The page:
Tuesday, December 22, 2009

"Obama rejects criticism on health-care reform legislation"

President Obama rejected in an interview Tuesday the criticism that he has compromised too much in order to secure health-care reform legislation, challenging his critics to identify any "gap" between what he campaigned on last year and what Congress is on the verge of passing.
"Nowhere has there been a bigger gap between the perceptions of compromise and the realities of compromise than in the health-care bill," Obama said in an Oval Office interview with The Washington Post about his legislative record this year. "Every single criteria for reform I put forward is in this bill."

As the Senate prepares to pass its version of health-care reform, Obama has come under sharp criticism for the size and shape of the legislation, including most recently from the left wing of his own party.

Former Democratic Party chairman Howard Dean, for one, has said he would prefer that the Democrat-controlled Senate defeat the bill rather than have what he considers to be weak legislation pass into law.

In the interview, Obama offered a vigorous defense of the legislation and the priorities he set out in shaping it, saying he is "not just grudgingly supporting the bill. I am very enthusiastic about what we have achieved."

He said the Senate legislation accomplishes "95 percent" of what he called for during his 2008 presidential campaign and in his September speech to a joint session of Congress on the need for health-care reform.

In listing those priorities, Obama cited the 30 million uninsured Americans projected to receive coverage, budget estimates of more than $1 trillion in savings over the next two decades, a "patients' bill of rights on steroids" to protect consumers from being dropped by insurance companies, and tax breaks to help small businesses pay to cover employees.

Those elements are in the House and Senate versions of health-care legislation, whose competing elements will have to be reconciled in conference committee early next year. The House bill includes a public option, the government-run plan favored by Dean and other progressive Democrats, but the Senate version leaves it out.

Obama said the public option "has become a source of ideological contention between the left and right." But, he added, "I didn't campaign on the public option."

"We don't feel that the core elements to help the American people have been compromised in any significant way," Obama said. "Do these pieces of legislation have exactly everything I want? Of course not. But they have the things that are necessary to reduce costs for businesses, families and the government."

Obama used the interview to outline his legislative achievements this year, a record dominated by the $787 billion stimulus measure passed in February and the eight-month health-care debate. But his record also includes a number of lesser-known measures.

Those include bills to ensure equal pay across gender lines, an expansion of hate-crime legislation and children's health insurance, stronger tobacco regulation, military procurement reform, and consumer credit-card protections.

Together, he said, these bills, many of which are highly popular among his party's left wing, "will make life better for many Americans."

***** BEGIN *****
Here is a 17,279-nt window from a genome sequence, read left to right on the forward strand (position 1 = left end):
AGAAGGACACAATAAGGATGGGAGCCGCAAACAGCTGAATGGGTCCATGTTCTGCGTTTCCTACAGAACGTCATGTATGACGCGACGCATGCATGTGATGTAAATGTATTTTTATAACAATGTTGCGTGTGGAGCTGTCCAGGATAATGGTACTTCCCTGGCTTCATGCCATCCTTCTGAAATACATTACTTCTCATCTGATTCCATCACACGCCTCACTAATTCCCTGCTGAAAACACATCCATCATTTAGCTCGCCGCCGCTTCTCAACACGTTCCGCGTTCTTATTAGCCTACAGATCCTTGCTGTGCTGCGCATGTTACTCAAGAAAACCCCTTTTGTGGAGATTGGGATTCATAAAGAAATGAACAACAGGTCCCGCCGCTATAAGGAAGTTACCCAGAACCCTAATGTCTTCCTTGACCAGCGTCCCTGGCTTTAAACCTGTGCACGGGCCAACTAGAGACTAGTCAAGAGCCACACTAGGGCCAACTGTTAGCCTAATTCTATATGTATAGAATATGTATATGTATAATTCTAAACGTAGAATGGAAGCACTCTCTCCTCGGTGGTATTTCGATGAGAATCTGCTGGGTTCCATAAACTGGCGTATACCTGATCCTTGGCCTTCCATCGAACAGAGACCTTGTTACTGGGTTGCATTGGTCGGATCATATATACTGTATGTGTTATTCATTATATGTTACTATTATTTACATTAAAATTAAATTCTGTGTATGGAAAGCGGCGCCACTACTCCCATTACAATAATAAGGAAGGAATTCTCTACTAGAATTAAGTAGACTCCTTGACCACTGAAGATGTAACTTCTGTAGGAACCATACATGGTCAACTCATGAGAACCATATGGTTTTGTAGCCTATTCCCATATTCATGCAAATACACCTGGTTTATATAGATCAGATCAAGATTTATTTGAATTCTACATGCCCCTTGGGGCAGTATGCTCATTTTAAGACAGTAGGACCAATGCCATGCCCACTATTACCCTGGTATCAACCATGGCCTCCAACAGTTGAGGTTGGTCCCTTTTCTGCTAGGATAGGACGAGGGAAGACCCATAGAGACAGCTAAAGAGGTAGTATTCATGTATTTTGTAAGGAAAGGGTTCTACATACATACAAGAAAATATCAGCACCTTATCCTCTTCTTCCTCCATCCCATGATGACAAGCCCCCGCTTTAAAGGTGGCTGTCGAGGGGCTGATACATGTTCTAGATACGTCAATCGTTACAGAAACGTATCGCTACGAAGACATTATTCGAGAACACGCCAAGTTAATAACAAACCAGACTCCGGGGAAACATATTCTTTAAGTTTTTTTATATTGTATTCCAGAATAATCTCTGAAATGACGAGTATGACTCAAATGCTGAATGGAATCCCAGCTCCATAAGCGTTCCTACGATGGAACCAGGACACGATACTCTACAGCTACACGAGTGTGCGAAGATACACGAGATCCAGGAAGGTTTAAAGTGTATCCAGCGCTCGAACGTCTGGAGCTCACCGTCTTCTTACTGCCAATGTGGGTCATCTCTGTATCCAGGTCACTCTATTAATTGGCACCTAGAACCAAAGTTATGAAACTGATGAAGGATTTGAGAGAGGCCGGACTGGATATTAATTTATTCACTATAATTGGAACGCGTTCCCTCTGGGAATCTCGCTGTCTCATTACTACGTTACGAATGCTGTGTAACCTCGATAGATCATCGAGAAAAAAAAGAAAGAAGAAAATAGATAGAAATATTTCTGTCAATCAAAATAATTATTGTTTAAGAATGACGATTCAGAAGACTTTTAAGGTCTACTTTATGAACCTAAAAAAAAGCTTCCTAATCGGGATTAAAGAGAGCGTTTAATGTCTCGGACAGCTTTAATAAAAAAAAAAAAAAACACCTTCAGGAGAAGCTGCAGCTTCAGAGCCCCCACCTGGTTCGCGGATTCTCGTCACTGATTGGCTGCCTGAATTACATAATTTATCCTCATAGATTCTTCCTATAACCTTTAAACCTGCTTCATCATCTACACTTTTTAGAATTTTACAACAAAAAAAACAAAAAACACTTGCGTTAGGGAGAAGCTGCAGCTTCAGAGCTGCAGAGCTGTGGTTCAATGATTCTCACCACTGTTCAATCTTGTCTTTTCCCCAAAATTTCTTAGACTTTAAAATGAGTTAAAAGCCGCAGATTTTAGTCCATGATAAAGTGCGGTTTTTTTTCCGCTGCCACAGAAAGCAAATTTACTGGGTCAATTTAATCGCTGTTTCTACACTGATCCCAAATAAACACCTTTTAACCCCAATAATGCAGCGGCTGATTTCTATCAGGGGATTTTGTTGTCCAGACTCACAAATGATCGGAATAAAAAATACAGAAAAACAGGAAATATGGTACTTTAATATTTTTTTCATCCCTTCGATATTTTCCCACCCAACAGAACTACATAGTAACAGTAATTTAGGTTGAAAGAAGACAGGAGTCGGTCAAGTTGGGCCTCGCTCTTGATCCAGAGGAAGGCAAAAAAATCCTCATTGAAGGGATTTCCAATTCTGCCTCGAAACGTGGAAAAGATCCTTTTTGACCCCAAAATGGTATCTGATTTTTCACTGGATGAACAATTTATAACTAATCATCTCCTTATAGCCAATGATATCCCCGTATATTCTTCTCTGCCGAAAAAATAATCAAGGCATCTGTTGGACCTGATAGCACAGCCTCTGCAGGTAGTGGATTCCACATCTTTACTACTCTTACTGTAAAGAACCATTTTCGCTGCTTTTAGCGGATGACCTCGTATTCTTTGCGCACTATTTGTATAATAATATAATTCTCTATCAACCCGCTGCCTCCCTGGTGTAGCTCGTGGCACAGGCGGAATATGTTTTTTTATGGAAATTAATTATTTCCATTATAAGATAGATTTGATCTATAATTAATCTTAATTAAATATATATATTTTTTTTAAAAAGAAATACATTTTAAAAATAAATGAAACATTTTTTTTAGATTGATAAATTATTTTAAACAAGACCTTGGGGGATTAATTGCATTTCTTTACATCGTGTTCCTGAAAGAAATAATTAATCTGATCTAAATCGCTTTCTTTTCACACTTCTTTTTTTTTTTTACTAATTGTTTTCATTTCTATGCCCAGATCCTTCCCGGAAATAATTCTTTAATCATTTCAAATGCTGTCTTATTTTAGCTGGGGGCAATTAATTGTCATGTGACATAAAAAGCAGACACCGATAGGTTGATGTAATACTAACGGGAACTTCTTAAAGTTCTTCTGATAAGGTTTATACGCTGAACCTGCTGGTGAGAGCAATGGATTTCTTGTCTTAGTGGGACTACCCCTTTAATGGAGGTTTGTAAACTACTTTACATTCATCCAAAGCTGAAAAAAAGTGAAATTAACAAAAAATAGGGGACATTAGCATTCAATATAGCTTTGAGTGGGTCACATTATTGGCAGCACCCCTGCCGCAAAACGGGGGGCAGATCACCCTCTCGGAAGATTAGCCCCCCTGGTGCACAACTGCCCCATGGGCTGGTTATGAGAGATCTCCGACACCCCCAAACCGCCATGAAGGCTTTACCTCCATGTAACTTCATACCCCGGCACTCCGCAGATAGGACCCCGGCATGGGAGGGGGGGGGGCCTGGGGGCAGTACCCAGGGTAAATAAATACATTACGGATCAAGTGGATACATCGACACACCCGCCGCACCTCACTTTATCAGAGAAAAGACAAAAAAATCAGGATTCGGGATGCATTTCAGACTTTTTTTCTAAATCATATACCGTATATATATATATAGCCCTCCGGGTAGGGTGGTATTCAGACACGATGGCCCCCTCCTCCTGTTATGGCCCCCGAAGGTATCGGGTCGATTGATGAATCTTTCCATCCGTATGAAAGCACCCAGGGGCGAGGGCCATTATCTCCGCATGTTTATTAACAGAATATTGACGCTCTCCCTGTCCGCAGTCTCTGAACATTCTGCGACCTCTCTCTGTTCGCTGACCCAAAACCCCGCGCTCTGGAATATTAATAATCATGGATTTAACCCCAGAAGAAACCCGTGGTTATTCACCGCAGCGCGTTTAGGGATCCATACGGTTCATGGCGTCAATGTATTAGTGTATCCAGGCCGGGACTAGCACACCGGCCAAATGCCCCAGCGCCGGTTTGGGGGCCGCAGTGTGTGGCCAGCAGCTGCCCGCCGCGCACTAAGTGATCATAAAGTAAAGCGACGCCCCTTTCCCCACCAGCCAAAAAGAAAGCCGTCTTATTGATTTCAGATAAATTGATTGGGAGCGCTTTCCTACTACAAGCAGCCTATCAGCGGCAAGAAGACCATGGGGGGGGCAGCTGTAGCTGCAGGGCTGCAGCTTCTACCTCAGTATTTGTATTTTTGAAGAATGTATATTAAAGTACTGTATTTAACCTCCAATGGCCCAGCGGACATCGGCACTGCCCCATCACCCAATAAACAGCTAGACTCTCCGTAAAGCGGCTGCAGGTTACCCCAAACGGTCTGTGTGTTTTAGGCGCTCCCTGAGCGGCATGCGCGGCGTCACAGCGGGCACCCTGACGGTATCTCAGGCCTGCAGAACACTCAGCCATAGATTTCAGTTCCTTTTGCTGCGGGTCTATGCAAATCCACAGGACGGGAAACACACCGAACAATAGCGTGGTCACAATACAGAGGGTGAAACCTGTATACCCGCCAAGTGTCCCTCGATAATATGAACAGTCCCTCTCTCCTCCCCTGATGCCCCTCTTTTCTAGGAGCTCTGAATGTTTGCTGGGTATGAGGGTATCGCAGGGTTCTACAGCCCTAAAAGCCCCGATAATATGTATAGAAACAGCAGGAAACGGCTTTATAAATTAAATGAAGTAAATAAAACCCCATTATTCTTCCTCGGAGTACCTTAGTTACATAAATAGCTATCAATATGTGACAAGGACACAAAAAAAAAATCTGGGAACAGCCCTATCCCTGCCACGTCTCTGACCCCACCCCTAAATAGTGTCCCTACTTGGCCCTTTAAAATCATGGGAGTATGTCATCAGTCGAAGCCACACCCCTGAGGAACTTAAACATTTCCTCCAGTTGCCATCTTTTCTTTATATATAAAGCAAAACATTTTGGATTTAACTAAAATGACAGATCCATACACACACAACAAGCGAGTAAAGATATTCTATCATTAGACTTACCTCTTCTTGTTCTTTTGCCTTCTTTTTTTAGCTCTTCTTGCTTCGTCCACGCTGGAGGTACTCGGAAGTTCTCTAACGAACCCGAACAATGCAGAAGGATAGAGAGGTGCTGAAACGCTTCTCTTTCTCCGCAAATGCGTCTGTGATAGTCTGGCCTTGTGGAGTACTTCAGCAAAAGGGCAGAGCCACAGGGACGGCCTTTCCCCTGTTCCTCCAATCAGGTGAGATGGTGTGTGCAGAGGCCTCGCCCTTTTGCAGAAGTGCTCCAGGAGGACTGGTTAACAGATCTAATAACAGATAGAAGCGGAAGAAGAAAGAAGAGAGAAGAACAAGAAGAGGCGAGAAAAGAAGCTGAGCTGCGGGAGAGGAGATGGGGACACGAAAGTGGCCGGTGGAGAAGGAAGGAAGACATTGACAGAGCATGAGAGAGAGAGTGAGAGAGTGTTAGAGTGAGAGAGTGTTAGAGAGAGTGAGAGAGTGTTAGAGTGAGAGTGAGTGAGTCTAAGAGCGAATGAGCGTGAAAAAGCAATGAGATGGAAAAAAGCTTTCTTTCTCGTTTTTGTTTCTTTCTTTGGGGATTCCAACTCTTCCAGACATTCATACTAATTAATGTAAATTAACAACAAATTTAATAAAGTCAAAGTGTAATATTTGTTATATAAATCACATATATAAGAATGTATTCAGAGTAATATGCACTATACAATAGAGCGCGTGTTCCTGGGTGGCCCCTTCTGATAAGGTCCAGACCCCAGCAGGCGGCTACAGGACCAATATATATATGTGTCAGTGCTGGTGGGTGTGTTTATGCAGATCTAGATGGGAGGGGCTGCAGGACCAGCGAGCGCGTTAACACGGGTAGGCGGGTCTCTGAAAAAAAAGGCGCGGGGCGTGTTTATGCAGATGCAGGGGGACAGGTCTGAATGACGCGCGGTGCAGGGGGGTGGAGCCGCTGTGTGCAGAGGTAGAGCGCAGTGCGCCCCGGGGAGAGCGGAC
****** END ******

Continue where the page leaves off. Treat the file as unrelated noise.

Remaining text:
On taking office in the midst of a severe financial crisis, Obama, a former U.S. senator whose senior staff includes many Hill veterans, settled on a legislative strategy that departed from those of his predecessors.

He decided that, rather than pursue big pieces of legislation one at a time, his administration would seek health-care reform, a cap-and-trade bill, financial reform legislation and other measures simultaneously.

"In some ways, we just didn't have an option," Obama said. "Because of the financial crisis, we had to make a series of decisions that, back in 2007 when my presidential campaign began, were not at the top of our list."

"What I thought was very important not to do was further delay work on some of the big-ticket items that I had been elected to achieve and that were critical for our long-term economic growth," he continued.

Obama said he "could have put off" health-care reform, adding that "there are some people who would say that wouldn't be such a bad thing -- the opponents of reform."

But he said delaying on that issue, which has been tied to the country's future fiscal and financial health, would have continued the "double-digit" rise in health-care costs and increase the burden on businesses paying for employee coverage.

"Given how difficult fighting the special interest has been on Capitol Hill, it's clear that, if we hadn't decided to make a bold step forward this year, we probably wouldn't have had the political capital to get it done in the future," he said. "Sooner or later we had to take that on, even though we knew it would be politically difficult."

But Obama acknowledged that cap-and-trade legislation and financial reform -- bills the House passed this year but the Senate did not -- would carry over into the mid-term election year when political calculations always slow down measures before Congress.

"I think there's no doubt that energy legislation is going to be tough," Obama said. "But I feel very confident in making an argument to the American people that we should be a leader in clean energy technology, that that will be one of the key elements that will drive growth for years to come."

Howie P.S.: Naomi Klein takes Obama to task for missing three Blown Opportunities "to transform the US into something that doesn't threaten the stability of life on this planet."

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